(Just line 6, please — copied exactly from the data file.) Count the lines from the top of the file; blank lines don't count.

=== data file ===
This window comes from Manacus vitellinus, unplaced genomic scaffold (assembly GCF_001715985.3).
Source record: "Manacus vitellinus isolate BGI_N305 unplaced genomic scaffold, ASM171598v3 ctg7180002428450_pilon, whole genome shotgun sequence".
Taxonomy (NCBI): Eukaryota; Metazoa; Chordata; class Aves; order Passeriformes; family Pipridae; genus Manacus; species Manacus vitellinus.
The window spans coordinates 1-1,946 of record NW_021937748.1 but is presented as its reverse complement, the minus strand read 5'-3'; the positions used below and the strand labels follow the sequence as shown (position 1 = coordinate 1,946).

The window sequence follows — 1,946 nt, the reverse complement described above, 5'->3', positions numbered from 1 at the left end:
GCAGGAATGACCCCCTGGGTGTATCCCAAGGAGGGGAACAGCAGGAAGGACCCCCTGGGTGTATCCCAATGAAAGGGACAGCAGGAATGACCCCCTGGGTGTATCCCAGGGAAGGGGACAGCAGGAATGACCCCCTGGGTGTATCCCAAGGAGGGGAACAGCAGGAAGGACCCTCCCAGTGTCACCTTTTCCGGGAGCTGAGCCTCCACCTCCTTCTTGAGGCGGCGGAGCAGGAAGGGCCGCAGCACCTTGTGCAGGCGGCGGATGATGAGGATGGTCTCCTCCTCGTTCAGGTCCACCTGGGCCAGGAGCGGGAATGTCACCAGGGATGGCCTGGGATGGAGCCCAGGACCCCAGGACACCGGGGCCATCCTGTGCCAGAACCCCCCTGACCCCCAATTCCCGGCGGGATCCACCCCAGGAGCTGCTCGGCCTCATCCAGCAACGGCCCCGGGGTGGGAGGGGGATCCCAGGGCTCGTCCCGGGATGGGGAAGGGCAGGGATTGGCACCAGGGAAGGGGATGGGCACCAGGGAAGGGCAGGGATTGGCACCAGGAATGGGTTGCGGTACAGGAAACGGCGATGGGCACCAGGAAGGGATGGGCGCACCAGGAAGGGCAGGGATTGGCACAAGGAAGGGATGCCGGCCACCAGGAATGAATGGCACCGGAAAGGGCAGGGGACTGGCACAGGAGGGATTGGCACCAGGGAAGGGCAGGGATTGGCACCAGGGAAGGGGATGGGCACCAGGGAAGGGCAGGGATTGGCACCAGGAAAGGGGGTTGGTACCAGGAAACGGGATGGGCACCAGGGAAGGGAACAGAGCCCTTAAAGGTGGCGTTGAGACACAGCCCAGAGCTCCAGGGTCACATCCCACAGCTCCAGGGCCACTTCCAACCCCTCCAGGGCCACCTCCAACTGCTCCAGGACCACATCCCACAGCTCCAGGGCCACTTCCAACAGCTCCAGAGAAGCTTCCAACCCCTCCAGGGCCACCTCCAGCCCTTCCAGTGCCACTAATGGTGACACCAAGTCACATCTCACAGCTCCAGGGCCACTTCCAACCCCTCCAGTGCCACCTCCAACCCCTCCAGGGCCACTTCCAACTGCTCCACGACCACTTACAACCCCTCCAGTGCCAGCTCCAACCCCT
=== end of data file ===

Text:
GCAGGAATGACCCCCTGGGTGTATCCCAAGGAGGGGAACAGCAGGAAGGACCCCCTGGGTGTATCCCAATGAAAGGGACAGCAGGAATGACCCCCTGGGTGTATCCCAGGGAAGGGGACAGCAGGAATGACCCCCTGGGTGTATCCCAAGGAGGGGAACAGCAGGAAGGACCCTCCCAGTGTCACCTTTTCCGGGAGCTGAGCCTCCACCTCCTTCTTGAGGCGGCGGAGCAGGAAGGGCCGCAGCACCTTGTGCAGGCGGCGGATGATGAGGATGGTCTCCTCCTCGTTCAGGTCCACCTGGGCCAGGAGCGGGAATGTCACCAGGGATGGCCTGGGATGGAGCCCAGGACCCCAGGACACCGGGGCCATCCTGTGCCAGAACCCCCCTGACCCCCAATTCCCGGCGGGATCCACCCCAGGAGCTGCTCGGCCTCATCCAGCAACGGCCCCGGGGTGGGAGGGGGATCCCAGGGCTCGTCCCGGGATGGGGAAGGGCAGGGATTGGCACCAGGGAAGGGGATGGGCACCAGGGAAGGGCAGGGATTGGCACCAGGAATGGGTTGCGGTACAGGAAACGGCGATGGGCACCAGGAAGGGATGGGCGCACCAGGAAGGGCAGGGATTGGCACAAGGAAGGGATGCCGGCCACCAGGAATGAATGGCACCGGAAAGGGCAGGGGACTGGCACAGGAGGGATTGGCACCAGGGAAGGGCAGGGATTGGCACCAGGGAAGGGGATGGGCACCAGGGAAGGGCAGGGATTGGCACCAGGAAAGGGGGTTGGTACCAGGAAACGGGATGGGCACCAGGGAAGGGAACAGAGCCCTTAAAGGTGGCGTTGAGACACAGCCCAGAGCTCCAGGGTCACATCCCACAGCTCCAGGGCCACTTCCAACCCCTCCAGGGCCACCTCCAACTGCTCCAGGACCACATCCCACAGCTCCAGGGCCACTTCCAACAGCTCCAGAGAAGCTTCCAACCCCTCCAGGGCCACCTCCAGCCCTTCCAGTGCCACTAATGGTGACACCAAGTCACATCTCACAGCTCCAGGGCCACTTCCAACCCCTCCAGTGCCACCTCCAACCCCTCCAGGGCCACTTCCAACTGCTCCACGACCACTTACAACCCCTCCAGTGCCAGCTCCAACCCCT